Recommendation: Educate your employees on the risks of opening attachments from unknown senders. Anti-spam and antivirus applications provided by trusted vendors should also be employed. Emails that are received from unknown senders should be carefully avoided, and attachments from such senders should not be opened. Furthermore, it is important to have a comprehensive and tested backup solution in place, in addition to a business continuity plan for the unfortunate case of ransomware infection.
Tags: Malspam, Botnet, Necurs, Ransomware, Locky
Coin Miner Mobile Malware Returns, Hits Google Play (October 30, 2017)
Recommendation: Google has since removed the malicious applications from Google Play. Users should be cautious when downloading applications because as this story portrays, malicious applications sometimes make it into official stores. Therefore, users should carefully review the permissions an application will request prior to installation. While these versions of cryptocurrency malware are not inherently malicious, some have additional functions such as stealing user credentials. Slow response and run time on a device may be an indication of cryptocurrency malware, and installed applications should be reviewed.
Tags: Android, Mobile, Cryptocurrency malware
Oracle Security Alert Advisory – CVE-2017-10151 (October 30, 2017)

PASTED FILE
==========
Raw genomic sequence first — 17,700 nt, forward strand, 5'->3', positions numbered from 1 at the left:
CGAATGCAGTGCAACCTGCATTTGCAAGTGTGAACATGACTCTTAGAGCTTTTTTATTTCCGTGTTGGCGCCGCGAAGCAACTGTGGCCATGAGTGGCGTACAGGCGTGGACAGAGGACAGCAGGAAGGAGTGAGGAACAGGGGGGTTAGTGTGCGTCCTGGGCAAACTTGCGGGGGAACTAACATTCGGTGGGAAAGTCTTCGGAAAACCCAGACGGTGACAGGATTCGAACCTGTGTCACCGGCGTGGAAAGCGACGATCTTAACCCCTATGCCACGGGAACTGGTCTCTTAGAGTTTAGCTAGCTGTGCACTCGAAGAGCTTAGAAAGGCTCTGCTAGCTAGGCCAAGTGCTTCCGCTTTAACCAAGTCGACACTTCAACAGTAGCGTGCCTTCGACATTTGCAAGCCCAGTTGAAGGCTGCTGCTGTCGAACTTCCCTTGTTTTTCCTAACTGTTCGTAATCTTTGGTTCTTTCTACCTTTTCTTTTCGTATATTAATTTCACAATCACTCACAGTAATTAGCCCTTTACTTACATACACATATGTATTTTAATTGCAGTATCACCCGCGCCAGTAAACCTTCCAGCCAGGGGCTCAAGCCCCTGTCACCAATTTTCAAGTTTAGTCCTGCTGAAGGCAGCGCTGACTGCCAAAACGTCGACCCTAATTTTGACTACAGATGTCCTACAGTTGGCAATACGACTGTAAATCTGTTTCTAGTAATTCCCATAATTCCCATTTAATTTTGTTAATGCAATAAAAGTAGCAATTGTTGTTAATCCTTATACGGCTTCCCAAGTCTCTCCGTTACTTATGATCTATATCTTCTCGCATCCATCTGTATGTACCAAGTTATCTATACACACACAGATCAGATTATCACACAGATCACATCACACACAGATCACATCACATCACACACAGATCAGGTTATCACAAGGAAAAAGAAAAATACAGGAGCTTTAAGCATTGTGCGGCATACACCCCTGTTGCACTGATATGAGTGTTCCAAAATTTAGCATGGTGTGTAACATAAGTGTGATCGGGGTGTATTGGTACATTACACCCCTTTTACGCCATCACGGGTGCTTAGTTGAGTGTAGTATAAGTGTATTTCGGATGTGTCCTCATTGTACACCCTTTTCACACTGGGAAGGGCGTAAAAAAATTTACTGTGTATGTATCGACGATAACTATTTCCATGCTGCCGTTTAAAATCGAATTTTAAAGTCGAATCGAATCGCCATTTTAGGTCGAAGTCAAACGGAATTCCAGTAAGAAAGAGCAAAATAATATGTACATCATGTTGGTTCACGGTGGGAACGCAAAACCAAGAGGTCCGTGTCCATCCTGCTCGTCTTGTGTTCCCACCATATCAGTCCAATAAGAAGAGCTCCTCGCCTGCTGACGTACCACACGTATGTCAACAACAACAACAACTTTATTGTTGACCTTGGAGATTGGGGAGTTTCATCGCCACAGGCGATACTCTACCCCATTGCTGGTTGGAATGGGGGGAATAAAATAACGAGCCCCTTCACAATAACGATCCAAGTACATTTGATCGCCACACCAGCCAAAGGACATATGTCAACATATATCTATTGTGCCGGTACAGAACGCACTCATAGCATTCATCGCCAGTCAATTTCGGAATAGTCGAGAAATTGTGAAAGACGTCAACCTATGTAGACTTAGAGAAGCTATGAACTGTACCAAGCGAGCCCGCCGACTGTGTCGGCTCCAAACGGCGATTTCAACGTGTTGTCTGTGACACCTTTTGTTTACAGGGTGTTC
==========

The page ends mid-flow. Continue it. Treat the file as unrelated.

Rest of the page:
Oracle Technology network has released a security update that addresses a vulnerability, registered as “CVE-2017-10151,” that affects “Oracle Identity Manager.” Exploitation of the vulnerability can lead to compromise of Oracle Identity Manager and remote control of the affected system via a network attack. This vulnerability is critical, and Oracle requests that its customers apply the patch as soon as possible. The affected Oracle Identity Manager versions are 22.214.171.124, 126.96.36.199, 188.8.131.52.0, 184.108.40.206.0, and 220.127.116.11.0.
Recommendation: The security update should be applied as soon as possible because of the high criticality rating of this vulnerability and the potential for an actor to take control of an affected system. Additionally, your company should have policies in place to review and apply security updates for software in use to protect against known vulnerabilities that threat actors may exploit.
Tags: Vulnerability, Alert, Oracle Identity Manager
This section includes the top threats observed from the Anomali Community user base as well as sensors deployed by Anomali Labs. A ThreatStream account is required to view this section. Click here to request a trial.
TrickBot Tool Tip
TrickBot is a modular Bot/Loader malware family which is primarily focused on harvesting banking credentials. It shares heavy code, targeting, and configuration data similarities with Dyreza. It was first observed in September 2016 and both the core bot and modules continue to be actively developed. Both x86 and x64 payloads exist. It has been distributed using traditional malvertising and phishing methods. [Flashpoint](https://www.flashpoint-intel.com/blog/trickbot-targets-us-financials/) recently (2017-07-19) observed TrickBot operators leveraging the NECURS Botnet for distribution. Previously, Anomali Labs released a [Threat Bulletin](https://ui.threatstream.com/tip/17137) detailing the unpacking of this malware family.
Tags: TrickBot, Family-Trickbot, victim-Financial-Services
Source: Honeypot Tech